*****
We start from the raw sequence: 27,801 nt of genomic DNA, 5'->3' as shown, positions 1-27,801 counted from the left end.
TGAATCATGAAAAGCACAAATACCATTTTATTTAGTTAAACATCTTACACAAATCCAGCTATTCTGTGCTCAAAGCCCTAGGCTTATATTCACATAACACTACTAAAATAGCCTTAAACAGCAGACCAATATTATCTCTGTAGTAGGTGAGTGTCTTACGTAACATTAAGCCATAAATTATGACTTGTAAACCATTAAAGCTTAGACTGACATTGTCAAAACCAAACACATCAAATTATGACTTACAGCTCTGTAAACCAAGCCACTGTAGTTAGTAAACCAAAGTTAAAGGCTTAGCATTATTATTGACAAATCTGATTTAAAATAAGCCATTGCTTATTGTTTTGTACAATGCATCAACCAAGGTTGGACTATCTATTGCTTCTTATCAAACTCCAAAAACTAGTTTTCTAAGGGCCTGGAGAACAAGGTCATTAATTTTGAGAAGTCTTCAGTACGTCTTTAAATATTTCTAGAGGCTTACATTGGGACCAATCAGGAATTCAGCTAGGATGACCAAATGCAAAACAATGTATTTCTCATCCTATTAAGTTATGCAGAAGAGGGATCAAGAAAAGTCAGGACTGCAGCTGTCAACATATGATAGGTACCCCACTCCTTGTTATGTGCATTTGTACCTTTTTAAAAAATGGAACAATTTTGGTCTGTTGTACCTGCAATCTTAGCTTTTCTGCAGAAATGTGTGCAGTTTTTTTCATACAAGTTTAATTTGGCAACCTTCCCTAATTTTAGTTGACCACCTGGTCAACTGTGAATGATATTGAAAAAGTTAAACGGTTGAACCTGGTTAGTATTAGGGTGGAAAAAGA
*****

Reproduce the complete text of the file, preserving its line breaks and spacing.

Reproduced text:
We start from the raw sequence: 27,801 nt of genomic DNA, 5'->3' as shown, positions 1-27,801 counted from the left end.
TGAATCATGAAAAGCACAAATACCATTTTATTTAGTTAAACATCTTACACAAATCCAGCTATTCTGTGCTCAAAGCCCTAGGCTTATATTCACATAACACTACTAAAATAGCCTTAAACAGCAGACCAATATTATCTCTGTAGTAGGTGAGTGTCTTACGTAACATTAAGCCATAAATTATGACTTGTAAACCATTAAAGCTTAGACTGACATTGTCAAAACCAAACACATCAAATTATGACTTACAGCTCTGTAAACCAAGCCACTGTAGTTAGTAAACCAAAGTTAAAGGCTTAGCATTATTATTGACAAATCTGATTTAAAATAAGCCATTGCTTATTGTTTTGTACAATGCATCAACCAAGGTTGGACTATCTATTGCTTCTTATCAAACTCCAAAAACTAGTTTTCTAAGGGCCTGGAGAACAAGGTCATTAATTTTGAGAAGTCTTCAGTACGTCTTTAAATATTTCTAGAGGCTTACATTGGGACCAATCAGGAATTCAGCTAGGATGACCAAATGCAAAACAATGTATTTCTCATCCTATTAAGTTATGCAGAAGAGGGATCAAGAAAAGTCAGGACTGCAGCTGTCAACATATGATAGGTACCCCACTCCTTGTTATGTGCATTTGTACCTTTTTAAAAAATGGAACAATTTTGGTCTGTTGTACCTGCAATCTTAGCTTTTCTGCAGAAATGTGTGCAGTTTTTTTCATACAAGTTTAATTTGGCAACCTTCCCTAATTTTAGTTGACCACCTGGTCAACTGTGAATGATATTGAAAAAGTTAAACGGTTGAACCTGGTTAGTATTAGGGTGGAAAAAGA